An error occurred while trying to open or read from a file on disk containing a raw field.
Too many levels of recursion were encountered while trying to resolve field_code. This usually indicates a circular dependency in field specification in the dirfile.
The encoding scheme of a RAW field could not be determined. This may also indicate that the binary file associated with the RAW field could not be found.
Reading from dirfiles with the encoding scheme of the specified dirfile is not supported by the library. See dirfile-encoding(5) for details on dirfile encoding schemes. The dirfile error may be retrieved by calling get_error(3). A descriptive error string for the last error encountered can be obtained from a call to get_error_string(3).


The PHASE field type is poorly defined, since a forward-shifted PHASE field will always encounter the end-of-field marker before its input field does. This has ramifications when using getdata() with streaming data. The Dirfile Standards make tacit admission to this problem by indicating the results of reading a PHASE field beyond the beginning- or end-of-field is "implementation dependent" (see dirfile-format(5)). As with any other field, getdata() will return a short count whenever a read from a PHASE field encounters the end-of-field marker.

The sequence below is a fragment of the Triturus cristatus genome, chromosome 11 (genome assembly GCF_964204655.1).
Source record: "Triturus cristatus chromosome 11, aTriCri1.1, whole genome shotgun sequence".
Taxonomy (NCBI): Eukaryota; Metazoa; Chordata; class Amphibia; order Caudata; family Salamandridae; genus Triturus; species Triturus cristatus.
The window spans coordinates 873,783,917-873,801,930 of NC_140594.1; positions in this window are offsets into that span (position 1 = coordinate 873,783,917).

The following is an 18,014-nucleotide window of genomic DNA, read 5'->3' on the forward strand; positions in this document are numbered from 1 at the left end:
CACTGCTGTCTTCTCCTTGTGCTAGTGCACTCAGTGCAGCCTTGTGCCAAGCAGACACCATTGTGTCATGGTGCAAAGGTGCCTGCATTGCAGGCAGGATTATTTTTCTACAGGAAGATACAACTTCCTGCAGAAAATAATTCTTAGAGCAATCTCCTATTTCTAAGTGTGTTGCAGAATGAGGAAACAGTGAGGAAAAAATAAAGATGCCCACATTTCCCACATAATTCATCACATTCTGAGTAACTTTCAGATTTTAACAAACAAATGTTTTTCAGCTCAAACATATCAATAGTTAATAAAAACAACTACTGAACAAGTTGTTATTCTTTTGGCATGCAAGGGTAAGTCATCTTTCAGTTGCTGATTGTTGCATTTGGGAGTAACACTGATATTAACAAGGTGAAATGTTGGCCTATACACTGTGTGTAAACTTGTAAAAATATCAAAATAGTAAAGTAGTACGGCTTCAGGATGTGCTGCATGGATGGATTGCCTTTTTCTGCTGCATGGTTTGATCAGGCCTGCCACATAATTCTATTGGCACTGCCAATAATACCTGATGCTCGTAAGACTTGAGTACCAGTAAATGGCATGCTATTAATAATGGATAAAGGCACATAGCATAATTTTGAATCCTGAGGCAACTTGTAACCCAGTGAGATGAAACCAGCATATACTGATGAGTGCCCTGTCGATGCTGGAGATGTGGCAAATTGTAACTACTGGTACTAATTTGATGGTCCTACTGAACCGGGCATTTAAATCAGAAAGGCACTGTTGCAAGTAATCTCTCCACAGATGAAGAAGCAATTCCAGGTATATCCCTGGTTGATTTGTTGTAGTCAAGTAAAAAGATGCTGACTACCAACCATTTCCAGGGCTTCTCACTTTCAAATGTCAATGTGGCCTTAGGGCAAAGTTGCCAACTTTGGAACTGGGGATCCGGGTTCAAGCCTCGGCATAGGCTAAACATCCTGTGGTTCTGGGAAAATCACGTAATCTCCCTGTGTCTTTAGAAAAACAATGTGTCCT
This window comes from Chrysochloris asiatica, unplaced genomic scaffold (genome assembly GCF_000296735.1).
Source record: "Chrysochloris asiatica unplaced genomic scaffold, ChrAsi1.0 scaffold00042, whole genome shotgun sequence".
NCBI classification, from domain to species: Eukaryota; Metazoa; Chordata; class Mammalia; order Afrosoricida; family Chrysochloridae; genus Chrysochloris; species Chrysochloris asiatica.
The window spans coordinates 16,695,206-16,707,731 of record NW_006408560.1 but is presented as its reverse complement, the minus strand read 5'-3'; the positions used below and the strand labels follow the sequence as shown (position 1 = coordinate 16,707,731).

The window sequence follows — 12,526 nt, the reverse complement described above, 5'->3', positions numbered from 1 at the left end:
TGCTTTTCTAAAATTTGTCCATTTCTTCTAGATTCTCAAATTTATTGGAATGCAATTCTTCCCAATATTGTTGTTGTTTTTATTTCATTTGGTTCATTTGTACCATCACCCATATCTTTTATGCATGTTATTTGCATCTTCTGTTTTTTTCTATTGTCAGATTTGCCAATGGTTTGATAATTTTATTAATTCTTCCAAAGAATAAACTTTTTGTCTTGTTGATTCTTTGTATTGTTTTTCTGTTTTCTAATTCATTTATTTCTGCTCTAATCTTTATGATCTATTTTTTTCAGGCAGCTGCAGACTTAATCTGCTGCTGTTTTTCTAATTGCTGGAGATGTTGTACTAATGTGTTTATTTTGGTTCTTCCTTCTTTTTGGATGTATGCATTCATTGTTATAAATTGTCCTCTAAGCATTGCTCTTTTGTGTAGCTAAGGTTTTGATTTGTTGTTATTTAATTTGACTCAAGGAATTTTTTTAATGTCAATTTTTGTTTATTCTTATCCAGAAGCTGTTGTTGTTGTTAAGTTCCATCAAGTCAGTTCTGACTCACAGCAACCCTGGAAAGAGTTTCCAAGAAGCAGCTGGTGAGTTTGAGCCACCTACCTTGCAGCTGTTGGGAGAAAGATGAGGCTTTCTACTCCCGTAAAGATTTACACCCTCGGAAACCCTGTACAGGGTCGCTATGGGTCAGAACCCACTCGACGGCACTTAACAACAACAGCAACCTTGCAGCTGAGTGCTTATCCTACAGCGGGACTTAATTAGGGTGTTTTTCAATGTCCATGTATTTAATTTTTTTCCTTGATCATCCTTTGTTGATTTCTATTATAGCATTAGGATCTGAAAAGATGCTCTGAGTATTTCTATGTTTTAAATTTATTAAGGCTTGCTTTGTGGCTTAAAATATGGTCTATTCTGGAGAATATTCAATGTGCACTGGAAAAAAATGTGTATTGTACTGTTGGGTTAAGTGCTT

Backward-shifted PHASE fields do not suffer from this problem, since getdata() pads reads past the beginning-of-field marker with NaN or zero as appropriate. Database creators who wish to use the PHASE field type with streaming data are encouraged to work around this limitation by only using backward-shifted PHASE fields, by writing RAW data at the maximal time lag, and then back-shifting all data which should have been written earlier. Another possible work-around is to write systematically less data to the first RAW field in proportion to the maximal forward phase shift. This method will work with applications which respect the database size reported by get_nframes(3) resulting in these applications effectively ignoring all frames past the frame containing the maximally forward-shifted PHASE field's end-of-field marker.